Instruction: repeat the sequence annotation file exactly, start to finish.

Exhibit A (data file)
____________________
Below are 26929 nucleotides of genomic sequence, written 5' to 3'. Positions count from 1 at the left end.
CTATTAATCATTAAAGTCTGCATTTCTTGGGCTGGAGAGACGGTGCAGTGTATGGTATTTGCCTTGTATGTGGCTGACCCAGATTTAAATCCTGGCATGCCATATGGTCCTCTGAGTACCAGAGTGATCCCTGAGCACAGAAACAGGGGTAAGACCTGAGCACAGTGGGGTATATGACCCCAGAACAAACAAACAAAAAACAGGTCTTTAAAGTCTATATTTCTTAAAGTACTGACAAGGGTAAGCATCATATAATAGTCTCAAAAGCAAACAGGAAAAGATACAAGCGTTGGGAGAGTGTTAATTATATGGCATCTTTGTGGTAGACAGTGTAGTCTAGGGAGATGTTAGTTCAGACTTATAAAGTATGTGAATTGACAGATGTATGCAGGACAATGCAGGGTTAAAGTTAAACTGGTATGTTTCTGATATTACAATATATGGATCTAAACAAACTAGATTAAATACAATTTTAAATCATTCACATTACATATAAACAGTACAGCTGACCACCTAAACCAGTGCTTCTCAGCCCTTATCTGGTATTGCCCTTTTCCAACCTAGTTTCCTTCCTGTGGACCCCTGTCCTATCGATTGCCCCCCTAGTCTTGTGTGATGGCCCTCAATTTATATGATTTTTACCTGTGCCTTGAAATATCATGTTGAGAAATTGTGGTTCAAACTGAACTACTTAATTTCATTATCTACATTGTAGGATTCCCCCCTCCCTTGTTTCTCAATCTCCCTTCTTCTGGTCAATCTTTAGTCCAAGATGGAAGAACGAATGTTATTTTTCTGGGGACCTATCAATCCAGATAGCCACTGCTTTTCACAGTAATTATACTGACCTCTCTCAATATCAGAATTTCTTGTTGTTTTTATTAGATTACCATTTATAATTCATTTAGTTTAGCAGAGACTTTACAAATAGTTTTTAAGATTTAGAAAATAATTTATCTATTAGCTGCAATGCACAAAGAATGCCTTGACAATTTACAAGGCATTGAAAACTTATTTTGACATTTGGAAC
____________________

Below are 26929 nucleotides of genomic sequence, written 5' to 3'. Positions count from 1 at the left end.
CTATTAATCATTAAAGTCTGCATTTCTTGGGCTGGAGAGACGGTGCAGTGTATGGTATTTGCCTTGTATGTGGCTGACCCAGATTTAAATCCTGGCATGCCATATGGTCCTCTGAGTACCAGAGTGATCCCTGAGCACAGAAACAGGGGTAAGACCTGAGCACAGTGGGGTATATGACCCCAGAACAAACAAACAAAAAACAGGTCTTTAAAGTCTATATTTCTTAAAGTACTGACAAGGGTAAGCATCATATAATAGTCTCAAAAGCAAACAGGAAAAGATACAAGCGTTGGGAGAGTGTTAATTATATGGCATCTTTGTGGTAGACAGTGTAGTCTAGGGAGATGTTAGTTCAGACTTATAAAGTATGTGAATTGACAGATGTATGCAGGACAATGCAGGGTTAAAGTTAAACTGGTATGTTTCTGATATTACAATATATGGATCTAAACAAACTAGATTAAATACAATTTTAAATCATTCACATTACATATAAACAGTACAGCTGACCACCTAAACCAGTGCTTCTCAGCCCTTATCTGGTATTGCCCTTTTCCAACCTAGTTTCCTTCCTGTGGACCCCTGTCCTATCGATTGCCCCCCTAGTCTTGTGTGATGGCCCTCAATTTATATGATTTTTACCTGTGCCTTGAAATATCATGTTGAGAAATTGTGGTTCAAACTGAACTACTTAATTTCATTATCTACATTGTAGGATTCCCCCCTCCCTTGTTTCTCAATCTCCCTTCTTCTGGTCAATCTTTAGTCCAAGATGGAAGAACGAATGTTATTTTTCTGGGGACCTATCAATCCAGATAGCCACTGCTTTTCACAGTAATTATACTGACCTCTCTCAATATCAGAATTTCTTGTTGTTTTTATTAGATTACCATTTATAATTCATTTAGTTTAGCAGAGACTTTACAAATAGTTTTTAAGATTTAGAAAATAATTTATCTATTAGCTGCAATGCACAAAGAATGCCTTGACAATTTACAAGGCATTGAAAACTTATTTTGACATTTGGAAC